Costs, Sustainability, Support, Supply
All the vendors interviewed for this article mentioned cost containment as a driver for new filter and integrated systems development. Nobody likes to spend more money than they have to, but for high-priced biologic drugs the degree to which cost of goods actually matters is unclear. On the other hand streamlining processes (to simplify operations and improve quality) is an undisputed need. That’s an area where vendors with strong materials and engineering expertise can make a difference. “We are constantly brainstorming with customers on how to leverage our materials science expertise to help from the perspective of cost and process simplification,” says Walker.
Several vendors provide calculations demonstrating that disposable purification equipment saves time and money in the long run. Replacing an anion-exchange resin step with a membrane eliminates resin/column preparation and cleaning time, and reduces buffer volumes significantly. Membranes are now available bearing cation exchange, HIC, and affinity chemistries as well. Yet, many bioprocessors do not appreciate the economics.
EMD Millipore’s take on the cost-of-goods issue is to produce filtration products that are more efficient, not necessarily less expensive. “Customers are looking for efficiencies, and as an industry we must provide them,” says Carroll.
Today’s biotech companies, he explains, carry very low inventories, conduct production campaigns under short lead times, and expect a vendor to deliver customized systems practically “just-in-time.” As expected, timely delivery and customization work at odds. Working with the growing number of overseas biotech companies and contract manufacturers adds yet two other factors, distance and divergent regulations, to the equation.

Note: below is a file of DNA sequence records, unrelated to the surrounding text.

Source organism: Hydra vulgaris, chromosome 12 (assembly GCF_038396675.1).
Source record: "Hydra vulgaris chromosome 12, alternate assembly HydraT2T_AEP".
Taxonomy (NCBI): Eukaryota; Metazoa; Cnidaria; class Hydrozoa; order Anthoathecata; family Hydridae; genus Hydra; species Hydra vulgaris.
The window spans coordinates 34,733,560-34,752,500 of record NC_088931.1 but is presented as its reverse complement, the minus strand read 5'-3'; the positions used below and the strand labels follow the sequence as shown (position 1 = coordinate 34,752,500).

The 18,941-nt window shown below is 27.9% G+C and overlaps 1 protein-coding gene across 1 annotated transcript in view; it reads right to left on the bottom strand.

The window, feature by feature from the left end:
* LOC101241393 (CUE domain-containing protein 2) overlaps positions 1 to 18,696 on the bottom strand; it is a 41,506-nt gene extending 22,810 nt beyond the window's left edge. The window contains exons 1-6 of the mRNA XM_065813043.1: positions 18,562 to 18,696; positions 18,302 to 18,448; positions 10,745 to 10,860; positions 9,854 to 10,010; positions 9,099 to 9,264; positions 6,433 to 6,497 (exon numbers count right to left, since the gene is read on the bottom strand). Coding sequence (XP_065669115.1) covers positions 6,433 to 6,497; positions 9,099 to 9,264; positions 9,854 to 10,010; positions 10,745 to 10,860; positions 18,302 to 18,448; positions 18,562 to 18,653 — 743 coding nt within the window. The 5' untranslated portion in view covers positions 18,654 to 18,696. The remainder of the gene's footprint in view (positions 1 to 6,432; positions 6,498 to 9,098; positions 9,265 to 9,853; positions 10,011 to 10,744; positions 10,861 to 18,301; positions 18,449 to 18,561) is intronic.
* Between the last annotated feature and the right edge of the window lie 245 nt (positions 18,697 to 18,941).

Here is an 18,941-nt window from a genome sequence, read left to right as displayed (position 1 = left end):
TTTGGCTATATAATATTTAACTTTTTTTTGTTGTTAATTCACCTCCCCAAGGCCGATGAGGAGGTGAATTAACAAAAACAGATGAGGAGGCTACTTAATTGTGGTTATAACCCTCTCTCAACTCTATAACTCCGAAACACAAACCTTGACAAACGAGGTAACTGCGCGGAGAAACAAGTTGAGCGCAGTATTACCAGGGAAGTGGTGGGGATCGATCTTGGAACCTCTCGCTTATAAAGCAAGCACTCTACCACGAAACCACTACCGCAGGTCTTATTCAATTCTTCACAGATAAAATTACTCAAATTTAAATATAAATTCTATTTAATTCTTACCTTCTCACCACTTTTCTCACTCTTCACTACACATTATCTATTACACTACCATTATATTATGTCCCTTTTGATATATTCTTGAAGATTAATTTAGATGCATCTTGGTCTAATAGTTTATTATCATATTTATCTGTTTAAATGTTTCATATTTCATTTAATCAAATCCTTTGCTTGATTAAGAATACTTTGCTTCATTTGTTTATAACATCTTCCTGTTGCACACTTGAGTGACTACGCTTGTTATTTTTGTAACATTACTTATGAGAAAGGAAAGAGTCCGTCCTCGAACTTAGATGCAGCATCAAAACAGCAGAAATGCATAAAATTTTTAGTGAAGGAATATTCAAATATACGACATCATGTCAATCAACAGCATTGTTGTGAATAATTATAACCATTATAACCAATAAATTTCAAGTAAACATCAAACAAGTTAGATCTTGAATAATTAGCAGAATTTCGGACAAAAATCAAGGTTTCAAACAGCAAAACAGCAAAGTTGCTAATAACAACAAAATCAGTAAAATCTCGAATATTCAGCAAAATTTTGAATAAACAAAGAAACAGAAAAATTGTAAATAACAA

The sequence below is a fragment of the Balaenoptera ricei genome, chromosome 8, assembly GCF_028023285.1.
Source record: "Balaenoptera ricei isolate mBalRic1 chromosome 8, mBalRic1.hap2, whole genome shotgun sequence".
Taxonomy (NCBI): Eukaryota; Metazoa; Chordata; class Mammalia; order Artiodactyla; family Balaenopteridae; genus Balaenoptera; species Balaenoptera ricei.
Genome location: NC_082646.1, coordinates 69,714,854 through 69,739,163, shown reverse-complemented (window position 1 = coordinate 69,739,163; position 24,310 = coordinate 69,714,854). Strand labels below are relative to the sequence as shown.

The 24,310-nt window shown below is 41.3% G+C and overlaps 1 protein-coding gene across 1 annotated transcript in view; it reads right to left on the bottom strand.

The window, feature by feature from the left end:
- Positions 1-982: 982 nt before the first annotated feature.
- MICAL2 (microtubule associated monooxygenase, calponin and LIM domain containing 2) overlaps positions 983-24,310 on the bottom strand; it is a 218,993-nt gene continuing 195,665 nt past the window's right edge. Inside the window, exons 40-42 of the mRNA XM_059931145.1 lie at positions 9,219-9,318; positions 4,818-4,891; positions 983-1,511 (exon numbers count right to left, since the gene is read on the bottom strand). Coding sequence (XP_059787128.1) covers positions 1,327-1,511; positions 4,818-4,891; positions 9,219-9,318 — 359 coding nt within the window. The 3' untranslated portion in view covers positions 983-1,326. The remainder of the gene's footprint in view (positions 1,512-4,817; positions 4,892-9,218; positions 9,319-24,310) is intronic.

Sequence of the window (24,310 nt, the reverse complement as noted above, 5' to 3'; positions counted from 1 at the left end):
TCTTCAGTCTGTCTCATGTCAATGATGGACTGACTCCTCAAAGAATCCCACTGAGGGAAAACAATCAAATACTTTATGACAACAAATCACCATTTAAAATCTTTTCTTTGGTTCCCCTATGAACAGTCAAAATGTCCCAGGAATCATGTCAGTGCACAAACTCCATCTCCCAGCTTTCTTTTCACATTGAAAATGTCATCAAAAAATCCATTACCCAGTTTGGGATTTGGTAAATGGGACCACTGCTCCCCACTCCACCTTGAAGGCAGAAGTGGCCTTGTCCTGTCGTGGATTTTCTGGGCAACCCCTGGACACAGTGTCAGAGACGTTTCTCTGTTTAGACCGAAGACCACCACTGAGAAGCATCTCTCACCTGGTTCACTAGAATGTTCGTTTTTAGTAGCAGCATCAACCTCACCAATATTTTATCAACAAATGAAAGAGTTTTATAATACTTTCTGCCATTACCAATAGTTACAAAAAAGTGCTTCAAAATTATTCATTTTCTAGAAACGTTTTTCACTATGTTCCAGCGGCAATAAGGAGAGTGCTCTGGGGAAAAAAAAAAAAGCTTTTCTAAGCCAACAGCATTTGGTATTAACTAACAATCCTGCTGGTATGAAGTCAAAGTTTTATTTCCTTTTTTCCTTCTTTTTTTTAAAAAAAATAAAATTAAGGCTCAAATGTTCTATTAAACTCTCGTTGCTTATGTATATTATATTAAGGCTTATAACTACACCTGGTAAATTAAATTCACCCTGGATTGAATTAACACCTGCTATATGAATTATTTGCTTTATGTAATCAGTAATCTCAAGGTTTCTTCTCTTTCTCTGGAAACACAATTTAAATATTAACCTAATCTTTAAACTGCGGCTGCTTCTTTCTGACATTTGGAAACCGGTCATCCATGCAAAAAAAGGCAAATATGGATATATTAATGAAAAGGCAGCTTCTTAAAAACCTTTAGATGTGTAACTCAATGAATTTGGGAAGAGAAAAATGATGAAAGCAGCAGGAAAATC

Top companies continue to address sustainability concerns with single-use process equipment. Carroll admits that on the surface it seems counter-intuitive to connect single-use plastic products with environmentalism. “However, considering capital and energy requirements of the building and operating facilities based on multi-use equipment reveals that single-use approaches can be much more sustainable.” EMD recently instituted a filter take-back program, through which it turns waste plastic into new products.
The biopharmaceutical business has become globalized, and this has created issues of supply and support, according to Nick Hutchinson, market development manager for pharma and biotech at Parker Hannifin. “We find that customers value rapid responsiveness to technical inquiries, but also support for filter selection, sizing, and trouble-shooting.” At the same time, lean manufacturing initiatives are creating awareness for holding inventories low.
Parker Hannifin specializes in PTFE (Teflon) membranes for gas filtration, PES for liquids, and polypropylene fibers for prefiltration. PTFE is highly hydrophobic, but Hutchinson notes that his company has rendered the material hydrophilic through a chemical modification that he could not disclose. He has “reason to believe, based on success in ophthalmic markets,” that this material could be adapted to bioprocess filtration as well.
“Globalization has special significance for biosimilars, where cost of goods is likely to be a stronger driver than for originator molecules.”